The on-paper, best-case scenario for the Boston Red Sox’s 2021 starting rotation is that of a playoff team, perhaps even one that can contend for a World Series title.
The problem, however, is a lot of hurdles need to be cleared and boxes must be checked in order for that to happen. Thus, the Red Sox are looking at a very interesting, potentially complicated offseason as it pertains to addressing their biggest issue.
It is an understatement to say the Red Sox’s starting pitching struggled in 2020.
Here’s how Boston’s starters finished the season in the American League pitching rankings (out of 15 teams, mind you):
|Innings pitched||246 (14th)|
|Walks per 9 IP||4.13 (last)|
|Home runs per 9 IP||1.78 (14th)|
OK, so how do the Red Sox go about fixing that? Great question. Let’s break down some options.
Stand pat and hope everything gets better
Remember that best-case scenario we mentioned earlier? This is it. The Red Sox basically could do nothing and hope injuries and illnesses are all sorted out sooner than later.
For that to happen, Chris Sale would need to come back even better than he was before undergoing Tommy John surgery. All indications are so far, so good, but even the most optimistic projections have him missing time to begin the season.
On a similar note, Boston will have to make sure Eduardo Rodriguez is fully healthy after he missed the 2020 season due to complications stemming from his COVID-19 diagnosis.
For the sake of this exercise, let’s assume both come back healthy and ready to contribute. If and when that happens, this is what the rotation could look like:
Tanner Houck/Nick Pivetta
If everyone performs close to full potential and stays healthy, that’s a playoff rotation — big “ifs,” though.
Make minor signing(s) to boost depth
Quite frankly, combining these first two options might be the smartest, most realistic course of action. It’s definitely a cost-effective move, at least compared to making some sort of splash with a high-priced free agent.
Perhaps someone like Jose Quintana, who logged just 10 innings in 2020, fits that mold, especially on a short-term deal. Another veteran lefty, Brett Anderson, could be an option.
Here are some more free agents to consider in this group:
In case it wasn’t clear yet, this pitching class is heavy on left-handed pitching, especially toward the bottom.
The sentimental move
Hard to believe, but Jon Lester is about to hit free agency after six seasons with the Chicago Cubs. He probably won’t contend for a Cy Young Award — despite a top-10 finish in 2018 — but Lester still does one thing really well: eat innings.
Not counting 2020, Lester logged at least 170 innings in each of his seasons on the North Side. The 5.16 ERA in 12 starts this season is unsightly, but he’s not completely washed up yet and certainly knows his way around Fenway Park.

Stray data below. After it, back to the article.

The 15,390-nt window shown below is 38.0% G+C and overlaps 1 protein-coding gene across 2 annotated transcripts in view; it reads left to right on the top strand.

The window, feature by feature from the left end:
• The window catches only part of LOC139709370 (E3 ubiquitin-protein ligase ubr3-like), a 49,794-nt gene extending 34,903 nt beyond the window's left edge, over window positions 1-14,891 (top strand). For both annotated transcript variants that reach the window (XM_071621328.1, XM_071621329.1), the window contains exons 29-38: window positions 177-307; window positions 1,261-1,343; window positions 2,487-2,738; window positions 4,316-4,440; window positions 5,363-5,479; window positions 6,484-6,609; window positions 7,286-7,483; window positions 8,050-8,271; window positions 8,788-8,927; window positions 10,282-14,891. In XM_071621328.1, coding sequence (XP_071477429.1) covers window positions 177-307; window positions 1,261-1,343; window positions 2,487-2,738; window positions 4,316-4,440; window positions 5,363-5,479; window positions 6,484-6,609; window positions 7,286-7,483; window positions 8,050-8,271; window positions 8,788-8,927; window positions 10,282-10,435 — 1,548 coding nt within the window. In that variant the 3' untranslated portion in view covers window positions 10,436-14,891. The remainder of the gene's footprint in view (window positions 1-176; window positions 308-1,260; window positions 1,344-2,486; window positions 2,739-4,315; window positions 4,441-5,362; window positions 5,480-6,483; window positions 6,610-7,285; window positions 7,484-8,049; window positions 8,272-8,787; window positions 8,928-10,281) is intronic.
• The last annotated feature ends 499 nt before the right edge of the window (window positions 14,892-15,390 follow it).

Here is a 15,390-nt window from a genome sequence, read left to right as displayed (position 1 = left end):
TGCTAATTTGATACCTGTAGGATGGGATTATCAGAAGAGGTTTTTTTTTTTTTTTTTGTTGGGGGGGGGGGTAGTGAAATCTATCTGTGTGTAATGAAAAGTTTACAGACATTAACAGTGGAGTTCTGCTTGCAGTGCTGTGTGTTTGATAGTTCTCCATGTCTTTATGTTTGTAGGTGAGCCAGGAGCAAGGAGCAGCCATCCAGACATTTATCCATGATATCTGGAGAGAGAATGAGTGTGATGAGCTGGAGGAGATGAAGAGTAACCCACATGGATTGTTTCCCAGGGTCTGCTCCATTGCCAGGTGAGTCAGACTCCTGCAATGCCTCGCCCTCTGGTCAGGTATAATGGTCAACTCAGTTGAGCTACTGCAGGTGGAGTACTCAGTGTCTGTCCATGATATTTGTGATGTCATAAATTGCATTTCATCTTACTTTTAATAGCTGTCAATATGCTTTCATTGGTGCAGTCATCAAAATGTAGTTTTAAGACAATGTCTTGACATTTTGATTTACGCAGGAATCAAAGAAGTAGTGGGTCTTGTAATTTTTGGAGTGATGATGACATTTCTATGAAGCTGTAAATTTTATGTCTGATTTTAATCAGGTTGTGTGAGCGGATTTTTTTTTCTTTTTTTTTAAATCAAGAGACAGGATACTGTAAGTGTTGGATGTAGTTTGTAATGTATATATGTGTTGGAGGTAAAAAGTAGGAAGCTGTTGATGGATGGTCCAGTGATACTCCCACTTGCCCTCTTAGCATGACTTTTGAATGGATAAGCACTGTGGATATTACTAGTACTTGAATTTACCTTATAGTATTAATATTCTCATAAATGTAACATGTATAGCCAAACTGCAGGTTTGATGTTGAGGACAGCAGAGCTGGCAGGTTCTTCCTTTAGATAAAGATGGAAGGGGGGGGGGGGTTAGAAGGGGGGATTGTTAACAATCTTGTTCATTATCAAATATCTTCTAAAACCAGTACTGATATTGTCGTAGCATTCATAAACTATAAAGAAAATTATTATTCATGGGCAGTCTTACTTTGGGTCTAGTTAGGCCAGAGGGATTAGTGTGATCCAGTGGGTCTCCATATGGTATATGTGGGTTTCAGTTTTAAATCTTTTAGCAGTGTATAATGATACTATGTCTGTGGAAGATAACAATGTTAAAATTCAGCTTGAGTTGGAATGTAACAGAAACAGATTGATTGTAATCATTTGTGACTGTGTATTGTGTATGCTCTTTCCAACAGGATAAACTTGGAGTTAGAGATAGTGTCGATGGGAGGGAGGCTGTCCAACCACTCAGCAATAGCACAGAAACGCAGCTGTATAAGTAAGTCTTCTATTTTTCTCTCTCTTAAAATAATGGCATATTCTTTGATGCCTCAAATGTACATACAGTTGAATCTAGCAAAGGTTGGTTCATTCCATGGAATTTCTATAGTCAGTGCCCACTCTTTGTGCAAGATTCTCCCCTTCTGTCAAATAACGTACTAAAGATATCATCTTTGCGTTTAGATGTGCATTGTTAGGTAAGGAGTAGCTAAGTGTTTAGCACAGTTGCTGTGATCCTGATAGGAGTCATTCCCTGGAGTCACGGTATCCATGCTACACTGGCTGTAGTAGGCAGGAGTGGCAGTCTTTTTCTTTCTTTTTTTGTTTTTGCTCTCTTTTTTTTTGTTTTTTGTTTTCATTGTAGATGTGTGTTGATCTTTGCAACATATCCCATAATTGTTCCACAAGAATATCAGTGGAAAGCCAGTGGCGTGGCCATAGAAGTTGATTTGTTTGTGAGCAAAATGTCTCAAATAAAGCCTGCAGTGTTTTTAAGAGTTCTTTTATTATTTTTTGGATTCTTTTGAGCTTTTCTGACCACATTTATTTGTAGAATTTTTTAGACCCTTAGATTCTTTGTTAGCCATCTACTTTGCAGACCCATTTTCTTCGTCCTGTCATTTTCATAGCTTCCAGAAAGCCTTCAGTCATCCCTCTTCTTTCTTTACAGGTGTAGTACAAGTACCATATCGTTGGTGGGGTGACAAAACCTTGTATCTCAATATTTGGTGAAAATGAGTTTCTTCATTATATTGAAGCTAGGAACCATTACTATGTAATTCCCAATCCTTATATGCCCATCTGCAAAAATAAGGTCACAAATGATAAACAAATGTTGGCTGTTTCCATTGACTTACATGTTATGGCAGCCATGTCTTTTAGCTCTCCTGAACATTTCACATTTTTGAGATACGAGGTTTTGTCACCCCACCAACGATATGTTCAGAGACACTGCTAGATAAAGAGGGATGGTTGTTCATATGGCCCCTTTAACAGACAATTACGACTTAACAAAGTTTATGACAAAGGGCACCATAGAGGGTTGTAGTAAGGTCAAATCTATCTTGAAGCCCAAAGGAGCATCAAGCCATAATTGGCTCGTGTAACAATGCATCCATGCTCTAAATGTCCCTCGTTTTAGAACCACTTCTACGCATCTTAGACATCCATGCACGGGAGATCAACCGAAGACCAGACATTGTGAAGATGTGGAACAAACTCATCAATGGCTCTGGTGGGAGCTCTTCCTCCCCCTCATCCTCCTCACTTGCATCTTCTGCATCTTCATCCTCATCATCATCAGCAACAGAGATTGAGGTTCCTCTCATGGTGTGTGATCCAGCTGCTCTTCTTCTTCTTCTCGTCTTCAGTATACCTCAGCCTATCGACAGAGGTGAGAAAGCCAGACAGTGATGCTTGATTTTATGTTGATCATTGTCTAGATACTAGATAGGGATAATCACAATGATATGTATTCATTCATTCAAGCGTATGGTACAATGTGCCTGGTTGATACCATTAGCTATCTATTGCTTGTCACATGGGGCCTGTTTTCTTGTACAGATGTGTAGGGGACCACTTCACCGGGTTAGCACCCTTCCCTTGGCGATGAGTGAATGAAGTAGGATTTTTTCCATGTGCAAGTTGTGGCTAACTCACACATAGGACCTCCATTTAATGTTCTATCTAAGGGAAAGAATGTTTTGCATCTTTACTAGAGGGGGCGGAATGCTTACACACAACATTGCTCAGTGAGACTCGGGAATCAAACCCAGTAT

Hunting the big one(s)
Boston has reset its luxury tax and could start spending this winter. The starting pitching class is decent on the whole, but Trevor Bauer is far and away the most valuable asset.
The presumptive Cy Young front-runner (just ask him) had a sensational season in Cincinnati. Bauer led the majors with a 1.73 ERA and struck out a career-high 12.3 batters per nine innings. The problem with Bauer, though, is the financial aspect. Obviously, he’s going to command a ton of money.
But Bauer also has said in recent years he intends on signing one-year deals every year in free agency. For a team like the Red Sox, who might not be completely ready to contend, that’s a calculated risk, and Bauer certainly would improve them right away.
Here are some other big-name pitchers on the market:
Make a trade
Red Sox fans have to hope chief baseball officer Chaim Bloom, who came to Boston from Tampa Bay, has a little bit of Rays magic when it comes to trades.
Obviously, the Sox would love to swing a trade for someone like Tyler Glasnow, a move the Rays pulled at the 2018 deadline that looks better by the day. Even the equivalent of Tampa Bay acquiring Ryan Yarbrough would help.
Early returns on Bloom’s smaller deals have been pretty good thus far.
Play the kids
This probably won’t happen, especially considering Boston’s commitment to regaining contender status as soon as possible. But it sure would be intriguing to see a rotation at some point in 2021 that includes Houck, Pivetta and perhaps even someone like Bryan Mata.
It seems like a long shot, especially considering the lack of a true minor league season in 2020. That said, Houck should be given every chance to win a spot in the rotation after a sensational big league debut that saw him win all three of his 2020 starts with a 0.53 ERA.
We’ll admit Pivetta’s status as a 27-year-old “kid” is at least a little misleading. But he’s a bit of a lottery ticket, and he did impress in limited time with Boston after being acquired from Philadelphia. If Pivetta, who allowed just two earned runs in 13 innings, can improve his command, he also should have a chance to win a job out of spring training (or whatever preseason is afforded to MLB teams in 2021).